Physio-Biochemical and Genetic Exploration for Submergence Tolerance in Rice (Oryza sativa L.) Landraces with Special References to Sub1 Loci


In the present study a group of four indigenous and less popular rice genotypes (Meghi, Panibhasha, Jabra and Sholey) reported by growers as submergence tolerant lines from flood prone areas of south Bengal were explored through study of nodal anatomy, physio-biochemical screening under submergence and genotyping with submergence tolerance linked rice microsatellite loci (RM loci). To identify the different allelic forms of different Sub1 compnents (Sub1A, Sub1B and Sub1C) among the studied lines, the genomic DNA of individual genotypes was amplified with three ethylene response factor like genes from Sub1 loci, located on rice chromosome 9. From the different physio-biochemical experiments performed in this investigation, it has been shown that Meghi and Jabra are the two probable potent genotypes which share common properties of both submergence tolerant and deep water nature whereas rest two genotypes (Sholey and Panibhasha) behave like typical deep water rice. The submergence tolerance property of Meghi was also confirmed from submergence tolerance linked SSR based genotyping by sharing with FR13A for some common alleles as reflected in fingerprint derived dendrogram. The rest of the genotypes shared a number of alleles and were included in a separate cluster. The common behaviour of Meghi and FR13A under submergence was also confirmed from genetic study of Sub1 loci through sharing of some common alleles for three Sub1 components (Sub1A, Sub1B and Sub1C loci). One SSR loci (RM 285) was identified as a potent molecular marker for submergence tolerance breeding programme involving these two selected rice lines (Meghi and Jabra) as donor plant through marker assisted selection.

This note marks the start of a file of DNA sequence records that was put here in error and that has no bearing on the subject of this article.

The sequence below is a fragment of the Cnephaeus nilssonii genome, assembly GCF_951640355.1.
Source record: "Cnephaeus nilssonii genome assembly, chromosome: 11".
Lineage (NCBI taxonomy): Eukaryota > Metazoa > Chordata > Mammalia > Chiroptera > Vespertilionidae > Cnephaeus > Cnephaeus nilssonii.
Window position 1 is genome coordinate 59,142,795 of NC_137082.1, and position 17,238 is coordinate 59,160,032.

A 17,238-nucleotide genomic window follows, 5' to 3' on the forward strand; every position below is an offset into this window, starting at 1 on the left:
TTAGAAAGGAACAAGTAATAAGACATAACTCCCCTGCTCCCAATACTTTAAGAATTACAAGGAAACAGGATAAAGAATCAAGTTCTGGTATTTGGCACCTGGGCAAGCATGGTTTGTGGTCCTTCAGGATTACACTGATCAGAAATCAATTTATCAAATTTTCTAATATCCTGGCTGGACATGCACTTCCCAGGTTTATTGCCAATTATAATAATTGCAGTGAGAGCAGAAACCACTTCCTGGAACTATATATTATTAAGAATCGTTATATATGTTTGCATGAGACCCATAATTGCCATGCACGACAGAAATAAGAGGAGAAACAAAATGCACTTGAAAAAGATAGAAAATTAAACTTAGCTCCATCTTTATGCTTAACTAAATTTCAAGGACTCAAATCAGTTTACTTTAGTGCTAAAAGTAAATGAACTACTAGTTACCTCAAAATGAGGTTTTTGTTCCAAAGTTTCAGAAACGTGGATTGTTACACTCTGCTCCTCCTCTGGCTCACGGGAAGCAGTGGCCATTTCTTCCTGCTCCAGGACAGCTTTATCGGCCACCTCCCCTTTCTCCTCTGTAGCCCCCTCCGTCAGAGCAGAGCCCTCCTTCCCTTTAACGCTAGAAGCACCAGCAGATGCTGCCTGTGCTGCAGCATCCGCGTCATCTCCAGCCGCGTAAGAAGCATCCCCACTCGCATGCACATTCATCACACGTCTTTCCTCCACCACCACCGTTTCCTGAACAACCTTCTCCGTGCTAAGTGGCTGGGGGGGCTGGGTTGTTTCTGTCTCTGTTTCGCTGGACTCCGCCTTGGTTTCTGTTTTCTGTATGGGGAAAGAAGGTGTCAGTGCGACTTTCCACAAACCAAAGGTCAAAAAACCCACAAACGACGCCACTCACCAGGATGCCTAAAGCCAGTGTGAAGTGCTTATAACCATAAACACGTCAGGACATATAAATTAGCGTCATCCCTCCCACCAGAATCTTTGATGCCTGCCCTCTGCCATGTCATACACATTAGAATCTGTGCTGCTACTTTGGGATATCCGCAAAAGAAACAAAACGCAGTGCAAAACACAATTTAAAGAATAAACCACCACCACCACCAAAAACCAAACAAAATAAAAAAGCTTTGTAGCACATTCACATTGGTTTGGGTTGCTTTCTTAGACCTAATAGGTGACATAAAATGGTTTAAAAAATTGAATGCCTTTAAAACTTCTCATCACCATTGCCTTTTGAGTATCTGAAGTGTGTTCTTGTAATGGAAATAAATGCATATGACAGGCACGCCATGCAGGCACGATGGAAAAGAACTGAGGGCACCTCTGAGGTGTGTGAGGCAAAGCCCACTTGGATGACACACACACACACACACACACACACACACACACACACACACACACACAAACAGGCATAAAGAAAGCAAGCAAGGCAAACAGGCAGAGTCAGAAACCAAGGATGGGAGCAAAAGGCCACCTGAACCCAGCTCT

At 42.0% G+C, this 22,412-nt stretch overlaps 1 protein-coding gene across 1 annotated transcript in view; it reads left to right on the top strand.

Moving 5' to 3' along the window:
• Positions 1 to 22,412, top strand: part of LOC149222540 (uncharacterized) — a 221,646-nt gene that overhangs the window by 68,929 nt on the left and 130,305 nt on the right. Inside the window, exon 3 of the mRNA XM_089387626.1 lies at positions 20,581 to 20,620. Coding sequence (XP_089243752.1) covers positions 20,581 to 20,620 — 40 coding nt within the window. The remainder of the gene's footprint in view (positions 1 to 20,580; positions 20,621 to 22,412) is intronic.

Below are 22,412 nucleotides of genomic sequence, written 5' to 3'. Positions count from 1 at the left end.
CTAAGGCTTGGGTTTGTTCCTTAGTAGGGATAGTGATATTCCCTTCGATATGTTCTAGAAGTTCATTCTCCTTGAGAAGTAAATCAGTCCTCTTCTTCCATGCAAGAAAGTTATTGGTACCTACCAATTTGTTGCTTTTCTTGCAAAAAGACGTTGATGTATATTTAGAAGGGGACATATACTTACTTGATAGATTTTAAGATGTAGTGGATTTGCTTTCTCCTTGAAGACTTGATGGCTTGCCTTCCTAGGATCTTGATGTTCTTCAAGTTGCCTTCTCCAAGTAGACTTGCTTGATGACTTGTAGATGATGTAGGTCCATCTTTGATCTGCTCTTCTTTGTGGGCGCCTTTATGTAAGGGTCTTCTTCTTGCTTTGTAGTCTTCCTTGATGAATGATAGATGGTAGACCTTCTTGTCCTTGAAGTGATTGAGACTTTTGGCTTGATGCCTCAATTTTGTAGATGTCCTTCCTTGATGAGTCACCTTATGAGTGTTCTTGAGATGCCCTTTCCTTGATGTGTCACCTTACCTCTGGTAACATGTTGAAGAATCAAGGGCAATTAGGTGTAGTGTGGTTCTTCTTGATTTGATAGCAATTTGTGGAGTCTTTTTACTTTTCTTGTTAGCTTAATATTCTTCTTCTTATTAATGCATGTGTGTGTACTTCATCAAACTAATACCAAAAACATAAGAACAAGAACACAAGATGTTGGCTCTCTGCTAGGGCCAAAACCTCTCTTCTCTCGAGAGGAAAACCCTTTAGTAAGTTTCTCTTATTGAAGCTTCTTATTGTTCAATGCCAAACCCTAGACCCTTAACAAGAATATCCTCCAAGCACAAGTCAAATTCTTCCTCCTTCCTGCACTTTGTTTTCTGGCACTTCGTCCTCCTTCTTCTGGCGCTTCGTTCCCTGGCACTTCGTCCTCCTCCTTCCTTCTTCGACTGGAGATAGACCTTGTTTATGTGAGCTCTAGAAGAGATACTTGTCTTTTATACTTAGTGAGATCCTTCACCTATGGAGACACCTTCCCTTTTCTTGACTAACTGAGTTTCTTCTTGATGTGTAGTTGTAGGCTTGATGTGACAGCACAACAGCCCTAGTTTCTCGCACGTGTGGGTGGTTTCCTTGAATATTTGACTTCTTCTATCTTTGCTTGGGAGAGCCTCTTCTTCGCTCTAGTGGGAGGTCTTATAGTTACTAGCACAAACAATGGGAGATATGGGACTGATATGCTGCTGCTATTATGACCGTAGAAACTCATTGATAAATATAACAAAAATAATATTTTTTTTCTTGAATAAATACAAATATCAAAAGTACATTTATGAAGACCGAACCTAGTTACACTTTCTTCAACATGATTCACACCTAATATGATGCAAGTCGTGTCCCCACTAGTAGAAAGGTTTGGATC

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Goswami, S. , Labar, R. , Paul, A. , Kumar Adak, M. and Dey, N. (2015) Physio-Biochemical and Genetic Exploration for Submergence Tolerance in Rice (Oryza sativa L.) Landraces with Special References to Sub1 Loci. American Journal of Plant Sciences, 6, 1893-1904. doi: 10.4236/ajps.2015.612190.

Conflicts of Interest

The authors declare no conflicts of interest.


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